States Cooling to Renewable Energy
Legislatures in half the states that require electric utilities to buy renewable energy are considering proposals to roll back those mandates.
The policies have helped fuel a huge expansion of U.S. solar and wind capacity in recent years. Now debates are arising, especially in Republican-held statehouses, about whether they increase costs for customers.
There is no federal rule requiring utilities to purchase renewable energy, but mandates require it in 29 states. This year, legislators in at least 14 of those states have introduced bills that would water down or repeal renewable-energy mandates, according to the Database of State Incentives for Renewables and Efficiency at North Carolina State University, though none has been signed into law so far.
Ohio state Sen. Bill Seitz, a Republican who is leading a review of his state’s renewable-energy mandate, said the policy reminded him of “Joseph Stalin’s five-year plan.” He added that his main interest is “in what delivers the lowest price for electricity in our state. That is what we are trying to figure out.”
Backers of the mandates say the U.S. needs to shift away from fossil fuels to prevent global warming and disruptive climate changes, and that the policies create jobs and entice companies to invest in the U.S.
The state battles show how the front lines of energy policy are moving away from a gridlocked Congress. “We’ve shifted a lot of resources away from federal lobbying,” said Michael Brune, executive director of the Sierra Club, the big environmental group that has pushed for more use of renewable energy. The club boosted its presence in North Carolina ahead of the 2012 elections and is keeping staff on the ground to work on several energy bills there.
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Meanwhile, Grover Norquist, the antitax advocate better known for his influence with conservatives in the nation’s capital, has signed letters to lawmakers in Kansas, North Carolina and other states urging them to support the rollbacks, saying a mandate “acts much like a tax increase” by boosting energy bills. Studies from conservative think tanks have predicted double-digit cost increases from various state mandates.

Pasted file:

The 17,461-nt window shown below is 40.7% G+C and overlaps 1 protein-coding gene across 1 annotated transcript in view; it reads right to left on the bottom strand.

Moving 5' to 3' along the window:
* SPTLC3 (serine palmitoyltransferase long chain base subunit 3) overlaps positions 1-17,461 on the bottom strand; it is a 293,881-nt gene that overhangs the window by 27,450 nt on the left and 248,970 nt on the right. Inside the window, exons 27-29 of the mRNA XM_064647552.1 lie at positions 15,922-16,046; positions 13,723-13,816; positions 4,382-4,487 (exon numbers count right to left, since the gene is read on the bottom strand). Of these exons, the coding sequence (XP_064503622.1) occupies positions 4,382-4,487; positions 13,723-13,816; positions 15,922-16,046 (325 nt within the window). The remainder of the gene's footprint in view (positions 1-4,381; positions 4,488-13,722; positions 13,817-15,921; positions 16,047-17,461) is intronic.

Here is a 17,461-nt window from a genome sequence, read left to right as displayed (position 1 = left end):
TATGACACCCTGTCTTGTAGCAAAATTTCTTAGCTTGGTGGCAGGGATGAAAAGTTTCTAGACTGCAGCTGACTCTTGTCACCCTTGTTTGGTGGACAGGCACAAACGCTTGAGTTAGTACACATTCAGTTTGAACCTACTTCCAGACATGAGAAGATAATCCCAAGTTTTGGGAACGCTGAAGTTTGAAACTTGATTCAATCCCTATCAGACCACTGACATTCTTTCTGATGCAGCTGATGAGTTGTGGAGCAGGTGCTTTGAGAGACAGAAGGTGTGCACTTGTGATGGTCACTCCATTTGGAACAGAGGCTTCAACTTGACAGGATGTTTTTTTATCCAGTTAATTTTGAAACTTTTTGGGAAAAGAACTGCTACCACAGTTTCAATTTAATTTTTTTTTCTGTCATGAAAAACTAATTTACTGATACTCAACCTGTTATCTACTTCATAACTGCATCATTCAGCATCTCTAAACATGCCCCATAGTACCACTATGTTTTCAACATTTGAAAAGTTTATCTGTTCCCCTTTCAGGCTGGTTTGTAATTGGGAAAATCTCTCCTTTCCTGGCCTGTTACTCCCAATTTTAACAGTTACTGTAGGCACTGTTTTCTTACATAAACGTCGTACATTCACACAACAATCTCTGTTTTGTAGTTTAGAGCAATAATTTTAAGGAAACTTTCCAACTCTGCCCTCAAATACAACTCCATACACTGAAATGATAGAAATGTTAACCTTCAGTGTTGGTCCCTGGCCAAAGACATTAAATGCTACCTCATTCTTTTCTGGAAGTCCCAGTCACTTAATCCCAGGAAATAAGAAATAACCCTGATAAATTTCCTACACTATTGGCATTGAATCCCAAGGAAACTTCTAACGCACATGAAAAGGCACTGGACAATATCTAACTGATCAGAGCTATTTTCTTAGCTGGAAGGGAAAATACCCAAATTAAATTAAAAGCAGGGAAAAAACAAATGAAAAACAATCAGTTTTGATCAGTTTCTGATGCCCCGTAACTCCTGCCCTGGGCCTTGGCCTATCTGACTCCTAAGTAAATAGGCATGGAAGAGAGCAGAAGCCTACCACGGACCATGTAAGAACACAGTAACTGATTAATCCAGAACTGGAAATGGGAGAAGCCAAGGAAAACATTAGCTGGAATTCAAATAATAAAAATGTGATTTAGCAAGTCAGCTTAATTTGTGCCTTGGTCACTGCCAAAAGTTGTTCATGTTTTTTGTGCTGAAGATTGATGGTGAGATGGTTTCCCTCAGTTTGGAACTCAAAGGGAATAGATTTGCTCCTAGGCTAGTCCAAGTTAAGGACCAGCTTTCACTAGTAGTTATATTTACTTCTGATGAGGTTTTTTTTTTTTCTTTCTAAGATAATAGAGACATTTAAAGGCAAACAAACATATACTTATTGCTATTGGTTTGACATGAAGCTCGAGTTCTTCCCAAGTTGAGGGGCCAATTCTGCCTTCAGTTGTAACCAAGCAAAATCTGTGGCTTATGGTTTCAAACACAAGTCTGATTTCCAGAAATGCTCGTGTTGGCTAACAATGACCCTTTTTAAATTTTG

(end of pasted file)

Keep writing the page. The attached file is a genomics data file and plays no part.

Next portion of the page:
Supporters of renewable energy call the projections of cost increases overblown. The Kansas state utility regulator recently estimated the state’s mandate accounted for less than 2% of electricity costs in 2012.
States with mandates “have seen in some cases over a billion dollars of investment and thousands of jobs both in construction and manufacturing,” said Rob Gramlich, interim chief executive of the American Wind Energy Association. “The benefits are no longer hypothetical.”
Most of the current policies act like North Carolina’s. Utilities there must generate energy from sources the law classifies as renewable—including wind and solar farms and landfill gas—or cut usage through energy efficiency. The renewable sources and efficiency savings must account for 12.5% of retail electricity sales by 2021.
North Carolina adopted the law in 2007, when Democrats controlled the legislature. Both chambers flipped to Republican hands in 2010, one of 11 states nationwide where the GOP took control that year. Now, some leading North Carolina lawmakers are backing a repeal of the 2007 law.
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Utility companies are generally steering clear of the state frays. North Carolina-basedDuke Energy Inc., DUK +1.21% for one, hasn’t taken a position on the repeal effort there.
The American Legislative Exchange Council, a nonprofit whose members include fossil-fuel companies and mostly Republican state legislators, created a model bill for rolling back the standards last year and urged its members to pass similar bills in 2013.
Rhone Resch, president of the Solar Energy Industries Association, said the push to repeal the mandates was coming from conservative think tanks “funded by fossil-fuel interests.”
Todd Wynn, who directs ALEC’s energy task force, said in an email, “I have not received one dime to work directly on renewable-energy mandates.”
In Texas, freshman state Rep. Scott Sanford, a Republican, said he got the idea to introduce a bill to eliminate the state’s mandate from a paper by the Texas Public Policy Foundation that found the policy was increasing costs for Texas consumers.
According to a list of its 2010 donors, the foundation received funding from individuals affiliated with a range of fossil-fuel companies. The author of the foundation paper said funding didn’t influence the study’s outcome.
Mr. Sanford said he wrote the bill because he is opposed to government mandates, not because he favors any particular energy source—a sentiment echoed by legislators in other states. “Texas is blessed with a lot of incredible resources for energy, wind and solar amongst them. But they need to be developed with free-market principles, not with the heavy hand of government directing us to an inefficient process,” he said in an interview.
The bills have passed one legislative chamber in both Montana and Missouri. But in Kansas, a bill to delay the state mandate has stalled in the House. The state Senate, also in Republican hands, rejected a similar bill.
Among those voting against it: Sen. Terry Bruce, the majority leader, whose district includes a Siemens AG SIE.XE -0.53% plant that makes wind turbines. Mr. Bruce said Thursday that Kansas’ mandate has boosted the state’s economy and hasn’t led to a jump in electricity prices.